Bit Strings is the fruit of a life-long obsession with guitars I have, not just playing them but to always tweak, wreck them, and occasionally to piece them back together. Although I, in high school, had already built an electric guitar within a 5 person workgroup, it didn’t check all the quality boxes I thought essential for a quality go-to guitar.
And so I began to lay a blueprint of what could be achieved in Laboratório de Som e Imagem. I knew with time and work I could replicate almost every simple electric guitar, but I also wanted to add unique elements to make it a one of a kind, and to try to push the envelope in electric guitar’s design.
The real deal-makers I had in store to turn this into a unique instrument were the databending-guided original body design, Sol LeWitt’s wall drawings inspired paint scheme along with its instructions. I also knew that for this project the finished guitar had to have real-world quality, and by that I mean it had to compare favorably with mid- to end-range electric guitars in stores.
As all music products/instruments/amplifiers are evolutions and not revolutions I started to produce several databent Fender Stratocaster’s bodies (in hopes of the final product be a one of a kind, but to the point of scaring away musicians). I found a compromise I was satisfied with, adding as well other musical elements into the design and adjusting some curves to make it ergonomic. I called this databending-guided design.
For the pickguard I wanted to make something I always asked myself about electric guitars and basses: why can’t the big brands make instruments’ electronics easy to remove and replace? It’s probably something to discourage tampering with the guitar, but that for me it’s something as essential for sound shaping as the strings used or the amplifier. The player should be able to easily change bits of the guitar to taste. So I made a big pickguard with all the pickups, the potentiometers, the switch and the jack. To remove the electronics it’s only required the user to unscrew some wood screws, no soldering required or anything.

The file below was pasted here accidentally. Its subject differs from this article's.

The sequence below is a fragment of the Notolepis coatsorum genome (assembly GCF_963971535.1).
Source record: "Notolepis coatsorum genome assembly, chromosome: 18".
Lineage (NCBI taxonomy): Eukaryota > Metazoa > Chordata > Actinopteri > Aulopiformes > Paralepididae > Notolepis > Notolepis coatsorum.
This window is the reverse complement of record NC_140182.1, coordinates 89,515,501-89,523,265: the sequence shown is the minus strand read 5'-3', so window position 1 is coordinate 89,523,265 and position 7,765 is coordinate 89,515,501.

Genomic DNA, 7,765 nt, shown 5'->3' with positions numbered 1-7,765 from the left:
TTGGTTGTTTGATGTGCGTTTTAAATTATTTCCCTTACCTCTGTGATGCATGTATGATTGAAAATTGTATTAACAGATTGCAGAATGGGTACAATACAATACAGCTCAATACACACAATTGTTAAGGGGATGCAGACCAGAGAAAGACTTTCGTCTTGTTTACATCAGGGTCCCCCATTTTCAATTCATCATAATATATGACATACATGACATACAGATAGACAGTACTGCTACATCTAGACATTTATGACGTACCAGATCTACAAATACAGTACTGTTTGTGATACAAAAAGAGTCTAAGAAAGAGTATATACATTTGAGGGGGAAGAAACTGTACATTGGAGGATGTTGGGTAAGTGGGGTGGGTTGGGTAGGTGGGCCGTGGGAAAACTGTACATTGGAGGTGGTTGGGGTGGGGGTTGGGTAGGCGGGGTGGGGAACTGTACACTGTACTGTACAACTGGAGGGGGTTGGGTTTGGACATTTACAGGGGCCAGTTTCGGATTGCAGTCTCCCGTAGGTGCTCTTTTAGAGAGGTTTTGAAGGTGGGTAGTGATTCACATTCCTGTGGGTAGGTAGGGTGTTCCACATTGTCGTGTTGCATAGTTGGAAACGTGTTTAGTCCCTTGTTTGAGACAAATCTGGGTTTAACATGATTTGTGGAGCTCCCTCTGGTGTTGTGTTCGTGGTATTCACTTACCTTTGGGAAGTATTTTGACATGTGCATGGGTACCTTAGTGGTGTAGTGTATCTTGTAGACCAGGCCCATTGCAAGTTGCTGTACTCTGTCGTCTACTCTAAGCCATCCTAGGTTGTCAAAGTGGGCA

The paint scheme was a variation of some ideas I had whilst doing some exercises for LSI, and as LeWitt’s wall drawings had a complete set of instructions. They were as follows:
- Draw a triangle;
- Draw quadrilaterals around the said triangle;
- Draw triangles where there is no triangles around.
- When the picture/guitar is full or the person decides it’s enough, stop.
- Paint the geometric shapes using parallel lines of one of its borders in even intervals and using the same line thickness that was used in 1.
I was hoping to also work in some Processing program to serve as a digital interface between the guitar and the PC and do some sort of sound manipulation, but time constraints stopped that idea right in its tracks, but as all projects, and life itself, everything is a work-in-progress. Still, the guitar plays fine, sounds great and looks like no other!
Tools and materials
For the guitar I used basswood, which is a common wood used in musical instrument’s manufacturing. For all the wood work I used a portable jigsaw for cutting a rough guitar body, a lot of sandpaper, a not-so-stable drill and several cans of primer, paint and lacquer.
I used CorelDraw and Photoshop to draw all the guitar layout blueprints. For all my databending needs I used Adobe Audition, Audacity, Photoshop, and all the text and hex editing programs I could find.
Gabriel António Monteiro Pinto (Porto, 1993) studies Biochemistry at the Faculdade de Ciências da Universidade do Porto (FCUP) and at Instituto de Ciências Biomédicas Abel Salazar (ICBAS). He also spends a lot of his time playing guitar.